Yeah, but park ramps have been around for a couple of decades (the earliest patent filing I could find was filed in 1992), and they only started having insane levels of trouble fairly recently (by comparison). So it's probably the combination of excessive amounts of parking (as you mentioned) and having less structural support for the heads that makes them so problematic.

Comment: Re:U-verse (Score 1) 427

by dgatwood (#48943967) Attached to: FCC Officially Approves Change In the Definition of Broadband

Not all devices show LTE bars identically, so your mileage may vary. To compare apples to apples, we'd both need to be using dBm. Truthfully, even that wouldn't necessarily be a valid comparison, depending on multipath interference and a whole host of other factors. My point was that there are a lot of places that have service, but where the minute-long connection latency caused by high packet loss results in such a horrid real-world speed that it might as well be truly slow.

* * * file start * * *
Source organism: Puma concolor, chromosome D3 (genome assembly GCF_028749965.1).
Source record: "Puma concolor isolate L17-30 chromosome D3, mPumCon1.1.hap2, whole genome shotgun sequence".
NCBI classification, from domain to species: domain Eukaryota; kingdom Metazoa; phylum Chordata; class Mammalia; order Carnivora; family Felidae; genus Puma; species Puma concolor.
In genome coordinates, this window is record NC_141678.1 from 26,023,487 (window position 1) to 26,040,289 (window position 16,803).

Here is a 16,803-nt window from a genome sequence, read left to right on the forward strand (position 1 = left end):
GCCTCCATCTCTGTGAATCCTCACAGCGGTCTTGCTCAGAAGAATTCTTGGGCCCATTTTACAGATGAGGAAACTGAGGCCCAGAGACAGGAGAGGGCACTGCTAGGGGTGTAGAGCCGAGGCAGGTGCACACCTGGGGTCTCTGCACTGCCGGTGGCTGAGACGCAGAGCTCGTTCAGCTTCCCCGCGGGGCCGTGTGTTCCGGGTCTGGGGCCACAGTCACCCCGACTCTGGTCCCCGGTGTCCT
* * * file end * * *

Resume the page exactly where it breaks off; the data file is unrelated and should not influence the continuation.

Comment: Re:Anecdotal Example (Score 2) 114

by dgatwood (#48943885) Attached to: Wi-Fi Issues Continue For OS X Users Despite Updates

Would be nice. I also wish they'd go back to the pre-retina enclosure, and instead of wasting space on an optical drive, I'd like to see them use most of that extra space for additional battery capacity. If I run Photoshop or Finale or Xcode or any of the other software that I use to actually get stuff done with my retina MBP (about one year old), I'm lucky to get 2.5 to 3.5 hours out of it. If I were designing a computer to meet my needs, the "four cores running at full tilt" duration would be eight or ten hours, and the "just wasting time doing light-duty web browsing" number would be measured in days.

Or just bring back removable batteries. Either way.

Comment: Re:What are the practical results of this? (Score 1) 427

by dgatwood (#48934455) Attached to: FCC Officially Approves Change In the Definition of Broadband